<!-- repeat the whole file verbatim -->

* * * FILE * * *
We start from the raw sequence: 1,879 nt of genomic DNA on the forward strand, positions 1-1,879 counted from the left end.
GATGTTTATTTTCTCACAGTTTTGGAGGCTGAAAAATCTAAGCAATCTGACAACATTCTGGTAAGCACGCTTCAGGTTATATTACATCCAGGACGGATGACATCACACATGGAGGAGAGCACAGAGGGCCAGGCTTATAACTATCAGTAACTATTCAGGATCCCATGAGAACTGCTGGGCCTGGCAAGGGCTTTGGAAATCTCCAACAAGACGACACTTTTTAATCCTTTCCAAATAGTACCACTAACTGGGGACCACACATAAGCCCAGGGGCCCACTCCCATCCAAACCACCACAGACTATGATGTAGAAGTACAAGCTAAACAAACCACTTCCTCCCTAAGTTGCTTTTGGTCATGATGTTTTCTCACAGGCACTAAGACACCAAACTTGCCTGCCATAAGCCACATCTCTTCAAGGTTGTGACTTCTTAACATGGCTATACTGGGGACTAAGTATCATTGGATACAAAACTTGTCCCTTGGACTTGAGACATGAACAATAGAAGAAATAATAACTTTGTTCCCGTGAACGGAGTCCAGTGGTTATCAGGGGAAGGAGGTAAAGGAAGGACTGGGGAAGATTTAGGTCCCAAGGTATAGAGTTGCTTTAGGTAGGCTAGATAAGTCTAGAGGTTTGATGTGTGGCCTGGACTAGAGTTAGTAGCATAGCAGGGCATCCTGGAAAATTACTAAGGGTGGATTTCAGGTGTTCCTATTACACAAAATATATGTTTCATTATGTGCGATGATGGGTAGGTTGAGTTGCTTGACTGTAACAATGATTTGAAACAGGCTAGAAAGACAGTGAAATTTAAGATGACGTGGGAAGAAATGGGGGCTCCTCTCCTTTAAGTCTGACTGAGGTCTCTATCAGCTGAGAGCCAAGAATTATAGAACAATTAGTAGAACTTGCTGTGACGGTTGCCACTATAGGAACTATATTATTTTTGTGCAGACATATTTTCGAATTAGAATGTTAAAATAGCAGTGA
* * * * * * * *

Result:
We start from the raw sequence: 1,879 nt of genomic DNA on the forward strand, positions 1-1,879 counted from the left end.
GATGTTTATTTTCTCACAGTTTTGGAGGCTGAAAAATCTAAGCAATCTGACAACATTCTGGTAAGCACGCTTCAGGTTATATTACATCCAGGACGGATGACATCACACATGGAGGAGAGCACAGAGGGCCAGGCTTATAACTATCAGTAACTATTCAGGATCCCATGAGAACTGCTGGGCCTGGCAAGGGCTTTGGAAATCTCCAACAAGACGACACTTTTTAATCCTTTCCAAATAGTACCACTAACTGGGGACCACACATAAGCCCAGGGGCCCACTCCCATCCAAACCACCACAGACTATGATGTAGAAGTACAAGCTAAACAAACCACTTCCTCCCTAAGTTGCTTTTGGTCATGATGTTTTCTCACAGGCACTAAGACACCAAACTTGCCTGCCATAAGCCACATCTCTTCAAGGTTGTGACTTCTTAACATGGCTATACTGGGGACTAAGTATCATTGGATACAAAACTTGTCCCTTGGACTTGAGACATGAACAATAGAAGAAATAATAACTTTGTTCCCGTGAACGGAGTCCAGTGGTTATCAGGGGAAGGAGGTAAAGGAAGGACTGGGGAAGATTTAGGTCCCAAGGTATAGAGTTGCTTTAGGTAGGCTAGATAAGTCTAGAGGTTTGATGTGTGGCCTGGACTAGAGTTAGTAGCATAGCAGGGCATCCTGGAAAATTACTAAGGGTGGATTTCAGGTGTTCCTATTACACAAAATATATGTTTCATTATGTGCGATGATGGGTAGGTTGAGTTGCTTGACTGTAACAATGATTTGAAACAGGCTAGAAAGACAGTGAAATTTAAGATGACGTGGGAAGAAATGGGGGCTCCTCTCCTTTAAGTCTGACTGAGGTCTCTATCAGCTGAGAGCCAAGAATTATAGAACAATTAGTAGAACTTGCTGTGACGGTTGCCACTATAGGAACTATATTATTTTTGTGCAGACATATTTTCGAATTAGAATGTTAAAATAGCAGTGA